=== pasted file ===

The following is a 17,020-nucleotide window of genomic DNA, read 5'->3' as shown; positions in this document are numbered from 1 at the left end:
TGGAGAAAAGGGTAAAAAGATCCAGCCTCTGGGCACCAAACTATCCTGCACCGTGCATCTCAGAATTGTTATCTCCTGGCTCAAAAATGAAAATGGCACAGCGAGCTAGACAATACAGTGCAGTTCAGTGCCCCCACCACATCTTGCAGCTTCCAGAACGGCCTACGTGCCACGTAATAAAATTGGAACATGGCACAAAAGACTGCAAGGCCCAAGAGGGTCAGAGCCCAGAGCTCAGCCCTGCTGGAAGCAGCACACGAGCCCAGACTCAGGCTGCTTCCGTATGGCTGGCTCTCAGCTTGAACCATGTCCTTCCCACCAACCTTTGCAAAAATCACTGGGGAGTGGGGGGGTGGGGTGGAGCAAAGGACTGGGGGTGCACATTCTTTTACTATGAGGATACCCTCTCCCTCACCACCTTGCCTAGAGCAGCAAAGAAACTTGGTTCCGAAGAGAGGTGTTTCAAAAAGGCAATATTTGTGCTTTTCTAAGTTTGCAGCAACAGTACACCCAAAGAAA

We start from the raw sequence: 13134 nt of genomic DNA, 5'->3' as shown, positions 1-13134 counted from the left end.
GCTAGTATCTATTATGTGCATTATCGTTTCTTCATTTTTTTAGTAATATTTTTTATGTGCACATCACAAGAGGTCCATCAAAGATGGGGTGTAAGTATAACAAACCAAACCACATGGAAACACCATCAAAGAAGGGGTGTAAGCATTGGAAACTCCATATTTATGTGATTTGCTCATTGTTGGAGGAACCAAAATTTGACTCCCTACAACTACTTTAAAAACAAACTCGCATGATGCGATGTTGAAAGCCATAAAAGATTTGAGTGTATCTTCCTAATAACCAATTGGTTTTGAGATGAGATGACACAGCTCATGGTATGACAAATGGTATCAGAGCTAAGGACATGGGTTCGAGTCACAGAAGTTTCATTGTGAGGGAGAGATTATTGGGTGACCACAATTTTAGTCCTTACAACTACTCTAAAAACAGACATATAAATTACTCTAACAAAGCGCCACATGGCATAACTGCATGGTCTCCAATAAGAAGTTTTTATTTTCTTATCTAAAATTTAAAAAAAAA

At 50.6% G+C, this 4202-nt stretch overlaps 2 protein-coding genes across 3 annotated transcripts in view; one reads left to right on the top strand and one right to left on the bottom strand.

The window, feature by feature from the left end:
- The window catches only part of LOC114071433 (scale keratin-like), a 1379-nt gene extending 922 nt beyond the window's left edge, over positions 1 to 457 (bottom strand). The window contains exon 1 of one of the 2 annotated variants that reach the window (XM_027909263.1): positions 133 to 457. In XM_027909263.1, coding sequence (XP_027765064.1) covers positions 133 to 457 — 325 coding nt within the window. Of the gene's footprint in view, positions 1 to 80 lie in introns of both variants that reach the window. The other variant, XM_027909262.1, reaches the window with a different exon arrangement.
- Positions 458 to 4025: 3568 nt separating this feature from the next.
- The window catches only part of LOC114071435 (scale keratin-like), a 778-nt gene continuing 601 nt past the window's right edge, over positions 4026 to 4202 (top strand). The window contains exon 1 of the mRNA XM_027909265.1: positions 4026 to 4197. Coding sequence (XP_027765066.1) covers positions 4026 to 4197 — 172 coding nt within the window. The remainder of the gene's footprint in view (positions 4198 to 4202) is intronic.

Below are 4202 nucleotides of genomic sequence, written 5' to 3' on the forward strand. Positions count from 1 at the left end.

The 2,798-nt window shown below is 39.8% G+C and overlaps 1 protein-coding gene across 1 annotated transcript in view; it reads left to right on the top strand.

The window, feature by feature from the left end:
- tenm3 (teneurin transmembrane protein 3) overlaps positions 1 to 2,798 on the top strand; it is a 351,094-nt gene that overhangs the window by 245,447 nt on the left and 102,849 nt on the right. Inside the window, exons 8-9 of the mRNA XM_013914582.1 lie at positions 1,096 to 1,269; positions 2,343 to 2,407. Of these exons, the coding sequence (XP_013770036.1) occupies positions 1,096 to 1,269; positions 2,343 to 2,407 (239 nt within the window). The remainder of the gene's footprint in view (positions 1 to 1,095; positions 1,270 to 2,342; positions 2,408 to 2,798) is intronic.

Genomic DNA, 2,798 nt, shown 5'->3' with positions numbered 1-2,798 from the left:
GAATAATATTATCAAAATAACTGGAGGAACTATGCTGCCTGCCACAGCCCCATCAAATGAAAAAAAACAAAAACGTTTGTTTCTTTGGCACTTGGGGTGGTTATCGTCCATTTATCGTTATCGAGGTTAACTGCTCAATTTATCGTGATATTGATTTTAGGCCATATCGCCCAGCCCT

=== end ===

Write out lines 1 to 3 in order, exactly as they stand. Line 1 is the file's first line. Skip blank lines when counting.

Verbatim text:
The following is a 17,020-nucleotide window of genomic DNA, read 5'->3' as shown; positions in this document are numbered from 1 at the left end:
TGGAGAAAAGGGTAAAAAGATCCAGCCTCTGGGCACCAAACTATCCTGCACCGTGCATCTCAGAATTGTTATCTCCTGGCTCAAAAATGAAAATGGCACAGCGAGCTAGACAATACAGTGCAGTTCAGTGCCCCCACCACATCTTGCAGCTTCCAGAACGGCCTACGTGCCACGTAATAAAATTGGAACATGGCACAAAAGACTGCAAGGCCCAAGAGGGTCAGAGCCCAGAGCTCAGCCCTGCTGGAAGCAGCACACGAGCCCAGACTCAGGCTGCTTCCGTATGGCTGGCTCTCAGCTTGAACCATGTCCTTCCCACCAACCTTTGCAAAAATCACTGGGGAGTGGGGGGGTGGGGTGGAGCAAAGGACTGGGGGTGCACATTCTTTTACTATGAGGATACCCTCTCCCTCACCACCTTGCCTAGAGCAGCAAAGAAACTTGGTTCCGAAGAGAGGTGTTTCAAAAAGGCAATATTTGTGCTTTTCTAAGTTTGCAGCAACAGTACACCCAAAGAAA

We start from the raw sequence: 13134 nt of genomic DNA, 5'->3' as shown, positions 1-13134 counted from the left end.